The best affordable makeup under $25

The saying ‘you get what you pay for’ does not universally apply to beauty products. While the science involved with skincare advances, textural superiority of certain makeup products and beautiful packaging befitting precious objet d’art invariably nudge prices up, it doesn’t mean there aren’t equally worthy options with far lower price points. 

Great beauty items should do what they say they will with little effort or expertise required, but beyond that, being enjoyable to use and designed to look good on your bathroom shelf are characteristics that vary in importance depending on who you talk to. 

If you’ve ever detoured from an affordable, reliable go-to in favour of a one-off splurge only to discover the newcomer gives a depressingly average result, you’ll know how disappointing it can be, but trying numerous cheaper products without getting the result you’re after can be equally wasteful.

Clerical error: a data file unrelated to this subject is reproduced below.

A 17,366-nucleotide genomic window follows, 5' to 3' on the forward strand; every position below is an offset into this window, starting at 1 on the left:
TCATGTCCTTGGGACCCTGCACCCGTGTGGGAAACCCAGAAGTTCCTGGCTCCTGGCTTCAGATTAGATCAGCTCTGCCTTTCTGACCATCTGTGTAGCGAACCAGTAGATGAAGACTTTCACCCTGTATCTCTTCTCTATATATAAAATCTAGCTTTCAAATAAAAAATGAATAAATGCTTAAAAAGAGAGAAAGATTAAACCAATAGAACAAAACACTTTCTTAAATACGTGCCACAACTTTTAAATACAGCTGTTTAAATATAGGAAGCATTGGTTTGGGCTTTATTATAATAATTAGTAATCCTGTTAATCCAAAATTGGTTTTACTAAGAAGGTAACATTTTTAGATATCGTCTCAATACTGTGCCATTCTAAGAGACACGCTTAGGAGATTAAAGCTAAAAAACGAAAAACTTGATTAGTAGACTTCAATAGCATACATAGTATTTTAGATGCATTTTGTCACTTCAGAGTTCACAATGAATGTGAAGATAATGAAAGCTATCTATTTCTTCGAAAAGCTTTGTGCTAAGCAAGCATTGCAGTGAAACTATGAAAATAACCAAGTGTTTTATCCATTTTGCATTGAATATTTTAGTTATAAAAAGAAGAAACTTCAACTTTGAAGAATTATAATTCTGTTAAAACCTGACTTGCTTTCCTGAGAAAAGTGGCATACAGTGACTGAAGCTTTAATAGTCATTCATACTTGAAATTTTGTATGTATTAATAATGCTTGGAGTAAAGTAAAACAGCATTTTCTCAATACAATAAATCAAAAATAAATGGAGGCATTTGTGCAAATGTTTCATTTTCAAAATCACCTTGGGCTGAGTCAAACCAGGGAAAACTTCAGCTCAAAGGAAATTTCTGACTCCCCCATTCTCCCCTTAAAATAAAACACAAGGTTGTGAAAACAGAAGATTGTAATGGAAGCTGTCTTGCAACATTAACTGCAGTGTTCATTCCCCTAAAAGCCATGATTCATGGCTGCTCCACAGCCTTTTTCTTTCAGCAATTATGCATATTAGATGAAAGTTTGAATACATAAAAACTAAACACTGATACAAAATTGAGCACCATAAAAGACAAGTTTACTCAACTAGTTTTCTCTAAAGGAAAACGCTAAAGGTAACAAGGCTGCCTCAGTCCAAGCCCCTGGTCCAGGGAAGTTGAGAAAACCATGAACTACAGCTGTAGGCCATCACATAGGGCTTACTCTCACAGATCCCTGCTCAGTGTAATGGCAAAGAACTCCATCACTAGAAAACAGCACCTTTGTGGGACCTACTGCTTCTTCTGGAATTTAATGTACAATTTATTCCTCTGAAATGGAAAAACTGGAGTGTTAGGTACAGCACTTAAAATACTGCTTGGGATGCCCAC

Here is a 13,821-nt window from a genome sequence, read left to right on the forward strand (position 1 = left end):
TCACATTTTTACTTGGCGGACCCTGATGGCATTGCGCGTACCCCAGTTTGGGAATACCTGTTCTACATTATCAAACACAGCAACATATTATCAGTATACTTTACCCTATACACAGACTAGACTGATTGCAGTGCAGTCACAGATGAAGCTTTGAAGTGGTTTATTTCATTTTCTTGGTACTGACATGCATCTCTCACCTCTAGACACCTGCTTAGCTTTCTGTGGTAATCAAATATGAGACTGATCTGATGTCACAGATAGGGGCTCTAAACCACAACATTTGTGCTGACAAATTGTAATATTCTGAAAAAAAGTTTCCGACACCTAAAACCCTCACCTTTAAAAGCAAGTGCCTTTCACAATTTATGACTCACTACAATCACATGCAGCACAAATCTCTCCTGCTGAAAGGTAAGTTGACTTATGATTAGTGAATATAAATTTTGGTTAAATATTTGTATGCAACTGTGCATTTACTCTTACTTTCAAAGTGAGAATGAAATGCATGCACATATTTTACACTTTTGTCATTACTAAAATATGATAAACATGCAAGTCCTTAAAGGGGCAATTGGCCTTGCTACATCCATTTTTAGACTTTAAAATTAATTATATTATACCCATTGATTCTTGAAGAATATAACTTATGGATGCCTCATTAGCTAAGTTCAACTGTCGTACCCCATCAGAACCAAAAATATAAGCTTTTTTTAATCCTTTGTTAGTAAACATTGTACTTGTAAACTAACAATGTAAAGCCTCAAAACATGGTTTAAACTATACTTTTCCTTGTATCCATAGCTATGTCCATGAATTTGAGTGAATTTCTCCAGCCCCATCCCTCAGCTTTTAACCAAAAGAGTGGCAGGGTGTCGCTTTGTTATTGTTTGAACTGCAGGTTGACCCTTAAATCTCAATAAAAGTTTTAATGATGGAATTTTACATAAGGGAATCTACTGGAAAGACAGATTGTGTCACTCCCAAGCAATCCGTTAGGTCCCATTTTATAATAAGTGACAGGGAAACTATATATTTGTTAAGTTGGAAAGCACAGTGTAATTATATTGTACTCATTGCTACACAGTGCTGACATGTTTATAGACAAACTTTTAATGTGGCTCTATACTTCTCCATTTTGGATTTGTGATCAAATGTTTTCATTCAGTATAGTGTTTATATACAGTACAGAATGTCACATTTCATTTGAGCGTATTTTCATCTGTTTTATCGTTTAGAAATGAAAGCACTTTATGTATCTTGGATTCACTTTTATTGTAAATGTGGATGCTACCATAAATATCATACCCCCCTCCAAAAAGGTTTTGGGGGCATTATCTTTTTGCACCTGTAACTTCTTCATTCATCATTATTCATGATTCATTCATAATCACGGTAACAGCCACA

So without further ado, here’s our edit of the best makeup products under $25, each excellent performer deserving a spot on your shelf and in your routine.

e.l.f. Hydrating Camo Concealer, $10
A Kmart visit often means you come home with more than you went for. Next time, add one of E.l.f’s famous long-wear, full coverage concealers to your cart. 

Mecca Max Wink Ink Super Mascara, $22
Beauty superstore Mecca’s house brand is sorely underrated, with some great makeup that’s easy to use, including this all-rounder mascara perfect for everyday wear. 

Zara Eye Shadows Duo, $24.90
Pigment packed but wearable, these easily blendable powders come in a duo compact that can be refilled once empty. Part of fashion retailer Zara’s excellent new affordable makeup line.

MAC Cosmetics Mini MAC lipstick, $25
Bending the rules slightly to allow a mini size to sneak in but this size allows trialing more colours than you would with a full size and comes in some of MAC’s absolute classics like Ruby Woo (pictured) and Velvet Teddy.

Mecca Max Off Duty Blush Stick, $20
Another entry from the Mecca Max brand, this easy-to use cream blush that can be swiped directly on to skin and blended with fingers for a lively healthy matte flush of colour. 

Maybelline Hyper Easy Liquid Liner, $20